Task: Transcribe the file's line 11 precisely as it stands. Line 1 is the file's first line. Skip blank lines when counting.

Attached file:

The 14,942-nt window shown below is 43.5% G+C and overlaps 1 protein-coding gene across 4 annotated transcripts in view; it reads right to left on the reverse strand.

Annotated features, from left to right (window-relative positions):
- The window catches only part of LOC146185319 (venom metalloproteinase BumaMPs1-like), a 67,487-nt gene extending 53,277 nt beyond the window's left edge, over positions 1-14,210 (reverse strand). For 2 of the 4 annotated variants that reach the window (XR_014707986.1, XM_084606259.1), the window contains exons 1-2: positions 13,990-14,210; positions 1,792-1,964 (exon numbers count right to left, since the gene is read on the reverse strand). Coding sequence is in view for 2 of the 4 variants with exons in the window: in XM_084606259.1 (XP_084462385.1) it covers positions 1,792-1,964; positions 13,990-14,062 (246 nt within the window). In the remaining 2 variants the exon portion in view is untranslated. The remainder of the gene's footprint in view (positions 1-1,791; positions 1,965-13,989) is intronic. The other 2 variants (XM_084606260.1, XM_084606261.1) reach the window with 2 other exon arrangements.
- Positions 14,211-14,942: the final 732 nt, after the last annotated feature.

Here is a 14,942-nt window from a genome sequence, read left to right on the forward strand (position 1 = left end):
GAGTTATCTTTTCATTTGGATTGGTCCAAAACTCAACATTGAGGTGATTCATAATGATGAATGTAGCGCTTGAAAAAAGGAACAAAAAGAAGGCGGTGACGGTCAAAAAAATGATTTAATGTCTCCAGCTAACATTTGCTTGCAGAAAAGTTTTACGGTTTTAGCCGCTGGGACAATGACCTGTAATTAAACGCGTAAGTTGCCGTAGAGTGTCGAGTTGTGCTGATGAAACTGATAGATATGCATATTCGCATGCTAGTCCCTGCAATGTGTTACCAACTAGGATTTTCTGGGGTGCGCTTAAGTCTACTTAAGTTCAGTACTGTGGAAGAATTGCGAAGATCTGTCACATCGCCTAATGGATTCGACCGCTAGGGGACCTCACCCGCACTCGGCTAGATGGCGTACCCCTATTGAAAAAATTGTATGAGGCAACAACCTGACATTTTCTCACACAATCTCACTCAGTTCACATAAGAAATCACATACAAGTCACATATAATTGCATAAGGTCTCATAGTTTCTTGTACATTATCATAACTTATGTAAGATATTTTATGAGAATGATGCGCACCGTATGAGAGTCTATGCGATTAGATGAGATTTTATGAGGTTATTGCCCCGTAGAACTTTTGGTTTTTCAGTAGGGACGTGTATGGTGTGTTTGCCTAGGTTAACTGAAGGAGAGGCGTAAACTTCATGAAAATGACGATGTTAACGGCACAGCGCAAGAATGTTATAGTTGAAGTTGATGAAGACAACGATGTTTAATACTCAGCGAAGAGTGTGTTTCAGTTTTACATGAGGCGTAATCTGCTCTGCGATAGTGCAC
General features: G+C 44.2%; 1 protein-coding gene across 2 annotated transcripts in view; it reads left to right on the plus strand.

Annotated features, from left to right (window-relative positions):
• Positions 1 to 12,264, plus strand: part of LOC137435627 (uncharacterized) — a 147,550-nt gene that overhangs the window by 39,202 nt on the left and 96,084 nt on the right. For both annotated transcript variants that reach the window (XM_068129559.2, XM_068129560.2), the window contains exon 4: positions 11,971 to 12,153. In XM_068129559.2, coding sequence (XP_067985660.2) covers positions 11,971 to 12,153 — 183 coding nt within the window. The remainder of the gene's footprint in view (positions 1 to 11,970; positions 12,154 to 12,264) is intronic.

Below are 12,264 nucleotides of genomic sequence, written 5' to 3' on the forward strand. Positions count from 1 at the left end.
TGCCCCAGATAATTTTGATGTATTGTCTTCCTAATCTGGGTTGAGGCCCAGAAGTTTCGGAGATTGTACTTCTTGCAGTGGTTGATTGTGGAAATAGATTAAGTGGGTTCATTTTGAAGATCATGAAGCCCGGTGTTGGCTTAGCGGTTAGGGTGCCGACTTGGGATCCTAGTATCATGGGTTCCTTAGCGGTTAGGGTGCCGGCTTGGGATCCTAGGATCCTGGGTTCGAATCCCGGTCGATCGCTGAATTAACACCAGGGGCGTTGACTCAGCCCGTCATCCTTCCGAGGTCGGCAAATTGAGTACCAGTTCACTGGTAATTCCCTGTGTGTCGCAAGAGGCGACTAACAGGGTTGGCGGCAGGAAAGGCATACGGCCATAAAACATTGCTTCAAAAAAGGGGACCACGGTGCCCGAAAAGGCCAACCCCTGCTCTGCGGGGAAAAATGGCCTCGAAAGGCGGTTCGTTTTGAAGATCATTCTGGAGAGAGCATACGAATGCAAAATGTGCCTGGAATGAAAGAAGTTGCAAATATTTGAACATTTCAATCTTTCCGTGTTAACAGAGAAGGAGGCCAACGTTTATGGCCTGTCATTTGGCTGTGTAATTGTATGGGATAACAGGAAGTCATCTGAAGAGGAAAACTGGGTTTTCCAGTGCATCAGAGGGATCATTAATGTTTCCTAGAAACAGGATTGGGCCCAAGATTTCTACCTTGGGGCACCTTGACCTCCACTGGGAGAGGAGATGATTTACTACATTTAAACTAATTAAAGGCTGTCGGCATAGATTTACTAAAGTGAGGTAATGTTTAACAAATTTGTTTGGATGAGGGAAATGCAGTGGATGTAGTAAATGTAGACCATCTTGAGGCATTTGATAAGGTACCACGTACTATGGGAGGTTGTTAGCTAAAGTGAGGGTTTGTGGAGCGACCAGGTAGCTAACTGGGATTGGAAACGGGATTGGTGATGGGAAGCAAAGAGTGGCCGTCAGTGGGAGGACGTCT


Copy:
TGCCCCAGATAATTTTGATGTATTGTCTTCCTAATCTGGGTTGAGGCCCAGAAGTTTCGGAGATTGTACTTCTTGCAGTGGTTGATTGTGGAAATAGATTAAGTGGGTTCATTTTGAAGATCATGAAGCCCGGTGTTGGCTTAGCGGTTAGGGTGCCGACTTGGGATCCTAGTATCATGGGTTCCTTAGCGGTTAGGGTGCCGGCTTGGGATCCTAGGATCCTGGGTTCGAATCCCGGTCGATCGCTGAATTAACACCAGGGGCGTTGACTCAGCCCGTCATCCTTCCGAGGTCGGCAAATTGAGTACCAGTTCACTGGTAATTCCCTGTGTGTCGCAAGAGGCGACTAACAGGGTTGGCGGCAGGAAAGGCATACGGCCATAAAACATTGCTTCAAAAAAGGGGACCACGGTGCCCGAAAAGGCCAACCCCTGCTCTGCGGGGAAAAATGGCCTCGAAAGGCGGTTCGTTTTGAAGATCATTCTGGAGAGAGCATACGAATGCAAAATGTGCCTGGAATGAAAGAAGTTGCAAATATTTGAACATTTCAATCTTTCCGTGTTAACAGAGAAGGAGGCCAACGTTTATGGCCTGTCATTTGGCTGTGTAATTGTATGGGATAACAGGAAGTCATCTGAAGAGGAAAACTGGGTTTTCCAGTGCATCAGAGGGATCATTAATGTTTCCTAGAAACAGGATTGGGCCCAAGATTTCTACCTTGGGGCACCTTGACCTCCACTGGGAGAGGAGATGATTTACTACATTTAAACTAATTAAAGGCTGTCGGCATAGATTTACTAAAGTGAGGTAATGTTTAACAAATTTGTTTGGATGAGGGAAATGCAGTGGATGTAGTAAATGTAGACCATCTTGAGGCATTTGATAAGGTACCACGTACTATGGGAGGTTGTTAGCTAAAGTGAGGGTTTGTGGAGCGACCAGGTAGCTAACTGGGATTGGAAACGGGATTGGTGATGGGAAGCAAAGAGTGGCCGTCAGTGGGAGGACGTCT